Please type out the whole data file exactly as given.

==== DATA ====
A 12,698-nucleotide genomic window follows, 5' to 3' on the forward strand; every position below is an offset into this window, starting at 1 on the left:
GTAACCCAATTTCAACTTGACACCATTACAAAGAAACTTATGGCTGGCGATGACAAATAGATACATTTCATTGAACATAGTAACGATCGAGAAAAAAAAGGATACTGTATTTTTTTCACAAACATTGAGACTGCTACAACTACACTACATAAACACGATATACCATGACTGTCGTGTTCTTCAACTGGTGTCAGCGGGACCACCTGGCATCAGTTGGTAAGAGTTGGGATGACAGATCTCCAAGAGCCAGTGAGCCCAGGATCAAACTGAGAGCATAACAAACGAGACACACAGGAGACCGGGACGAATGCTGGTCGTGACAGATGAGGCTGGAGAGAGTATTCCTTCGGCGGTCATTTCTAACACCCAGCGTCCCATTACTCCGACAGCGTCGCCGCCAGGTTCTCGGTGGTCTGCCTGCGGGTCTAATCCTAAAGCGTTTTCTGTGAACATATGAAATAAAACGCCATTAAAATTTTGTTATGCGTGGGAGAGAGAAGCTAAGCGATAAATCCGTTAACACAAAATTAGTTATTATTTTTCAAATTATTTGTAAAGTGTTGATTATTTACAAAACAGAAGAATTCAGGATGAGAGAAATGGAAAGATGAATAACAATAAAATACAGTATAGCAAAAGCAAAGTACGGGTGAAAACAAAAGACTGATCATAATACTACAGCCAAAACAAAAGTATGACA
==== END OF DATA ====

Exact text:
A 12,698-nucleotide genomic window follows, 5' to 3' on the forward strand; every position below is an offset into this window, starting at 1 on the left:
GTAACCCAATTTCAACTTGACACCATTACAAAGAAACTTATGGCTGGCGATGACAAATAGATACATTTCATTGAACATAGTAACGATCGAGAAAAAAAAGGATACTGTATTTTTTTCACAAACATTGAGACTGCTACAACTACACTACATAAACACGATATACCATGACTGTCGTGTTCTTCAACTGGTGTCAGCGGGACCACCTGGCATCAGTTGGTAAGAGTTGGGATGACAGATCTCCAAGAGCCAGTGAGCCCAGGATCAAACTGAGAGCATAACAAACGAGACACACAGGAGACCGGGACGAATGCTGGTCGTGACAGATGAGGCTGGAGAGAGTATTCCTTCGGCGGTCATTTCTAACACCCAGCGTCCCATTACTCCGACAGCGTCGCCGCCAGGTTCTCGGTGGTCTGCCTGCGGGTCTAATCCTAAAGCGTTTTCTGTGAACATATGAAATAAAACGCCATTAAAATTTTGTTATGCGTGGGAGAGAGAAGCTAAGCGATAAATCCGTTAACACAAAATTAGTTATTATTTTTCAAATTATTTGTAAAGTGTTGATTATTTACAAAACAGAAGAATTCAGGATGAGAGAAATGGAAAGATGAATAACAATAAAATACAGTATAGCAAAAGCAAAGTACGGGTGAAAACAAAAGACTGATCATAATACTACAGCCAAAACAAAAGTATGACA